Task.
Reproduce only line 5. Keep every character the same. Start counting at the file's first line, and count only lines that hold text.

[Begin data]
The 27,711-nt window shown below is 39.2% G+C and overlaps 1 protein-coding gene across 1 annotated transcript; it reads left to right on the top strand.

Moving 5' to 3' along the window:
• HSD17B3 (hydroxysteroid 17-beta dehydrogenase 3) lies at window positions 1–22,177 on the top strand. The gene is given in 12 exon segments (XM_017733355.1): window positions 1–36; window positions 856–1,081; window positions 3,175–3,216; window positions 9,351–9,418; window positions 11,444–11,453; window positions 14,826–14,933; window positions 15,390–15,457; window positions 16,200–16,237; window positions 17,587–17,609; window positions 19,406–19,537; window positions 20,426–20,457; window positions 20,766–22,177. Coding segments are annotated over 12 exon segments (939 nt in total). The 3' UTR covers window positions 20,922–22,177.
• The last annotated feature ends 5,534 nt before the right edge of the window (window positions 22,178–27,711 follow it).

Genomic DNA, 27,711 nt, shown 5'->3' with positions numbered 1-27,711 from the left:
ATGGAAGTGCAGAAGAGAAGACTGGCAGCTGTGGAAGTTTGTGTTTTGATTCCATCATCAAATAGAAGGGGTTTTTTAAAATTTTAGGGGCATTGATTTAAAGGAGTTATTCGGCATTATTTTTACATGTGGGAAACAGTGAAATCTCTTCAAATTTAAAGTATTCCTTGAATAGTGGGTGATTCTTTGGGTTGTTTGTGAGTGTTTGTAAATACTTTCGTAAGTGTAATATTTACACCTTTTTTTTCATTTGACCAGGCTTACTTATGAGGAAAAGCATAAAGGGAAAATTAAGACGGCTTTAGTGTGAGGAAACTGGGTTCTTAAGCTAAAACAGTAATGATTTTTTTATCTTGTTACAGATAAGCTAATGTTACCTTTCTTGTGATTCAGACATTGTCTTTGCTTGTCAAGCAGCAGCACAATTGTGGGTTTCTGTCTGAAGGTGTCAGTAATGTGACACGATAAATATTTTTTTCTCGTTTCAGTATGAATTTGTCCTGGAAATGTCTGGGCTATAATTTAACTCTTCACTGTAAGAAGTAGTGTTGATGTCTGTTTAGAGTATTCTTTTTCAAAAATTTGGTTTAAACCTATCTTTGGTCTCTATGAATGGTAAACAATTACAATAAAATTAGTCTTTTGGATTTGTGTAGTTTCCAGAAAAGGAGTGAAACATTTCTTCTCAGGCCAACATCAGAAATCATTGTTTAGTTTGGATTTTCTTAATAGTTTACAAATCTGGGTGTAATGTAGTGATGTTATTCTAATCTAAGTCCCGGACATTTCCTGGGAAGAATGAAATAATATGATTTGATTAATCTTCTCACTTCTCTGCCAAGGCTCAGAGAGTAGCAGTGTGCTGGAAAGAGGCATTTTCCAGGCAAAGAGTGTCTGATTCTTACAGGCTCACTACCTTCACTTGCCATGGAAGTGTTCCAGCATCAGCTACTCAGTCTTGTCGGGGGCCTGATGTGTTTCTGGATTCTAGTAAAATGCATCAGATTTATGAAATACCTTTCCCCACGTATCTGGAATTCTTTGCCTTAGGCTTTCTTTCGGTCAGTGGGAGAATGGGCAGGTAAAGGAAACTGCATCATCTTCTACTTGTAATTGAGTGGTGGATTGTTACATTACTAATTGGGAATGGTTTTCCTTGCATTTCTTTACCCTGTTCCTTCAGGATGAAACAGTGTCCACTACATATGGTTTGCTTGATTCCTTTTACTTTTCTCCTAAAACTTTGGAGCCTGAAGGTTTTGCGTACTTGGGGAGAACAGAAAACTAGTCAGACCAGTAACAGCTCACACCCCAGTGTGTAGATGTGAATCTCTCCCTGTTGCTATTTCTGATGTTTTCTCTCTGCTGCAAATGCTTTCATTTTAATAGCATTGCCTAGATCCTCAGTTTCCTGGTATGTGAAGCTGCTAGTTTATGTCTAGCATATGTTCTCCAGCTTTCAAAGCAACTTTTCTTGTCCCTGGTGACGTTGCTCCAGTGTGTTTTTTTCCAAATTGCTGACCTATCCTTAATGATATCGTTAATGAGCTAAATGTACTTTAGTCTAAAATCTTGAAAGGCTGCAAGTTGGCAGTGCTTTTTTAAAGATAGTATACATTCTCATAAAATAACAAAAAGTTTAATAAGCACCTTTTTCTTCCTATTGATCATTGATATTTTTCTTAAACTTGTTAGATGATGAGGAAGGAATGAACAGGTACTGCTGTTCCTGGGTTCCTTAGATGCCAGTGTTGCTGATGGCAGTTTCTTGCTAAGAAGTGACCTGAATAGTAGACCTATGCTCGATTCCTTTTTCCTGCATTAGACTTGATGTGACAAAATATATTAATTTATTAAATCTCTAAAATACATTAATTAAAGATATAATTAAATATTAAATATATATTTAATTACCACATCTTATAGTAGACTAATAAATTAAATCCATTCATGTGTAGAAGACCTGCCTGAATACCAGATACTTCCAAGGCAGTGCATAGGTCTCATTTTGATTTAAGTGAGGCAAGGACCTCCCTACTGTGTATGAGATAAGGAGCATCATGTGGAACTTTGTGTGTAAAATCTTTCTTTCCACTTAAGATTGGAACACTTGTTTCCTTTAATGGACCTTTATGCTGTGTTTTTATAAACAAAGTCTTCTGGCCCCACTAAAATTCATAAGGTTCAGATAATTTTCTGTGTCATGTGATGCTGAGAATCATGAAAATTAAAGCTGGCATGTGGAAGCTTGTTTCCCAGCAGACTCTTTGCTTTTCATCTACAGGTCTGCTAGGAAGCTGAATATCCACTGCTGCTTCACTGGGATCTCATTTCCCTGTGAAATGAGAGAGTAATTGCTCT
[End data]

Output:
Genomic DNA, 27,711 nt, shown 5'->3' with positions numbered 1-27,711 from the left: